Simply wearing a police uniform may cause bias

Image by Shutterstock

Students wearing police uniforms show biased attention towards people wearing hoodies.

— By Conn Hastings

Canadian students wearing police uniforms showed biased attention towards images of people in hoodies, compared with images of a black face, a white face, or people in a suit. Interestingly, this only happened when the students wore a police uniform, and not when they wore mechanic overalls, or when a police uniform was placed on a desk in front of them.

Police have a difficult job. Their work can be physically dangerous and they often need to make quick decisions when on duty. However, police are sometimes accused of bias and profiling suspects based on race or appearance. Recent violent incidents involving police have caused widespread protests and have sparked a debate about bias and police brutality towards minorities.

Predicting or understanding police behavior is complicated as it can be influenced by many factors. However, a large and very visible component of police identity is their uniform. People in police uniforms are often perceived as more competent and as having more authority and status. But does wearing their uniforms influence how the police themselves feel and act?

There is some evidence to suggest that clothing could have significant effects on the wearer. The infamous Stanford prison experiment in 1971 saw volunteers dress up and act as prison guards or prisoners in a mock prison. The experiment aimed to assess the effects of perceived power, but had to be abandoned after the “guards” subjected the “prisoners” to psychological torture.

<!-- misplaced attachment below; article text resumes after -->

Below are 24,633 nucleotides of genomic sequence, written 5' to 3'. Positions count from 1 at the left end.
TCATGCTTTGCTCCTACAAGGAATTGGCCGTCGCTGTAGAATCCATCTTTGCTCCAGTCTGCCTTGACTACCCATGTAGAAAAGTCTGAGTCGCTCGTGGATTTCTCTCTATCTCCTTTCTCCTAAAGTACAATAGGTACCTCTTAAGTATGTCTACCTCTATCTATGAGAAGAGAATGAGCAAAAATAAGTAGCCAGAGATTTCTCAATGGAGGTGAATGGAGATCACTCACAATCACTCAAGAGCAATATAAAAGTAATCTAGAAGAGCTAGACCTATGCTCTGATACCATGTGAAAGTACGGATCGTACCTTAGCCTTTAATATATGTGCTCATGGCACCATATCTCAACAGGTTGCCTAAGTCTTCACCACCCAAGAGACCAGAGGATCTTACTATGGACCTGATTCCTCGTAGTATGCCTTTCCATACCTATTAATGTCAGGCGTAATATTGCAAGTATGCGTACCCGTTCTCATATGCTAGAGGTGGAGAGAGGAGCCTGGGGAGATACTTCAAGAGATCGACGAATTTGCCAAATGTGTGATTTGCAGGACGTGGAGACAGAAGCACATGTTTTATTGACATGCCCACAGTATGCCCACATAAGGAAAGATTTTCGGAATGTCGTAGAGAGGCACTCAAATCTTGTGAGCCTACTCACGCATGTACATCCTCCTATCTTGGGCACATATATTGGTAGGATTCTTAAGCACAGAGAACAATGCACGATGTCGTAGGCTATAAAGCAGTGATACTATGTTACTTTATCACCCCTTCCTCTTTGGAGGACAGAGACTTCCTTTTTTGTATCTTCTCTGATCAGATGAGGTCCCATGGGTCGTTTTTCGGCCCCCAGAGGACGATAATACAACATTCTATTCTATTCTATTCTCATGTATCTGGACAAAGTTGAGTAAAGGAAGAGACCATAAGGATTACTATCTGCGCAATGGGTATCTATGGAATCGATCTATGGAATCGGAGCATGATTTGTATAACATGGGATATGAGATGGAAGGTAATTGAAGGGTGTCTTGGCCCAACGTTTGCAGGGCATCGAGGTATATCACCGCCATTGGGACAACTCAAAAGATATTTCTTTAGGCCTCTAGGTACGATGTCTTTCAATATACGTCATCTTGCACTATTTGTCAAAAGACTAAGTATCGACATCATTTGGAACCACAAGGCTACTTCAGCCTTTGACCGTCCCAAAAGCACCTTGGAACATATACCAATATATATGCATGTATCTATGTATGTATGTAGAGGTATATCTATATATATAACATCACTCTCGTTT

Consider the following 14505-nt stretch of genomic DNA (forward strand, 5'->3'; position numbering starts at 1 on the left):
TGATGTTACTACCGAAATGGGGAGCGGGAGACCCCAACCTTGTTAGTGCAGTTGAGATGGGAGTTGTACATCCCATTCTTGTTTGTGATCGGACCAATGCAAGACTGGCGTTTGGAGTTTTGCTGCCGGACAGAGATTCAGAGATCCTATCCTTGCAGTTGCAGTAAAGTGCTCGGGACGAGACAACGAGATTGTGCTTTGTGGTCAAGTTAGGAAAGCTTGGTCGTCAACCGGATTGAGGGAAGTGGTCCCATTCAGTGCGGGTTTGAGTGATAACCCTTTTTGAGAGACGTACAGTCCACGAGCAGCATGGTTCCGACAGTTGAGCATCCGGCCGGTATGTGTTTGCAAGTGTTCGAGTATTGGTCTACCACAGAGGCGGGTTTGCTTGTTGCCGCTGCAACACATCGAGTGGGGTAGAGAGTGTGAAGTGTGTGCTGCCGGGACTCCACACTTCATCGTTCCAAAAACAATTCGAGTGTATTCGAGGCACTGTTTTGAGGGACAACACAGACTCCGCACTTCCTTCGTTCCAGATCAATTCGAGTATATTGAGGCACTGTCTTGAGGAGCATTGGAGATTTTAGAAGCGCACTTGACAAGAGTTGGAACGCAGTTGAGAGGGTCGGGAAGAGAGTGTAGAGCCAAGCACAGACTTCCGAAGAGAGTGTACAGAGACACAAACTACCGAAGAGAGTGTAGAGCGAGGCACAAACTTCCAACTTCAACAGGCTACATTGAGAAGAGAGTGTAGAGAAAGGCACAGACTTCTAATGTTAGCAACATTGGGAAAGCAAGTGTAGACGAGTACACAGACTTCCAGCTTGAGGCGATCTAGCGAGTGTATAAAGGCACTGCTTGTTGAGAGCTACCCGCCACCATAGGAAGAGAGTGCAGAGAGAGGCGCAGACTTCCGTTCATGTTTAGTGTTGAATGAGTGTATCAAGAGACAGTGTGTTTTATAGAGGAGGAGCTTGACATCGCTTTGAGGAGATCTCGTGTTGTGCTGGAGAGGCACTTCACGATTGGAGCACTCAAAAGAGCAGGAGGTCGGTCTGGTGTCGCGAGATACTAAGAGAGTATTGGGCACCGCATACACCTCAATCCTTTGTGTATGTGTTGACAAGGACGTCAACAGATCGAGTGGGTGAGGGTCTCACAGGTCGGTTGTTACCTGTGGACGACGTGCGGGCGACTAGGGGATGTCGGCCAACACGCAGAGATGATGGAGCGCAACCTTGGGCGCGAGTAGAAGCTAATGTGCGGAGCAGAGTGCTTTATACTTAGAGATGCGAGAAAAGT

In a recent study in Frontiers in Psychology, Sukhvinder Obhi and Ciro Civile of McMaster University set out to investigate the effect of wearing a police uniform on the wearer in a group of 28 Canadian student volunteers. “We especially wanted to study naive students who had no prior experience of policing to separate out the effects of uniforms compared with previous experiences as a police officer,” says Obhi.

The volunteers wore either a police uniform or mechanic overalls. They performed a shape categorization task on a computer while an image of a black face, a white face, a person in a suit or a person in a hoodie flashed up on the screen. The hoodie wearer represented someone of perceived low socioeconomic status, while the suit wearer signified a high-status individual.

The students in police uniform were distracted by the image of the person wearing a hoodie and took longer to complete the task when this image was on the screen. Interestingly, this did not occur when they wore the mechanic overalls.

A second similar experiment confirmed this biased attention towards the image of a person wearing a hoodie. Merely exposing the volunteers to the police uniform, by placing it on the desk in front of them during the experiment, did not produce the same bias as wearing it.

It remains to be seen if this bias against low socioeconomic individuals translates to a real-world bias in serving police officers. “If so, there is every reason to believe that bringing awareness to this and developing training interventions for police could help,” explains Obhi. “I think we’re dealing with a double-edged issue: police bias aids fast cognition which can be good in mission critical situations, but it could also lead to inaccurate threat assessments and inappropriate responses.”

In future, the team plan to see if a racial bias is present in American volunteers wearing a police uniform, as race relations and the legacy of slavery are different between Canada and the United States.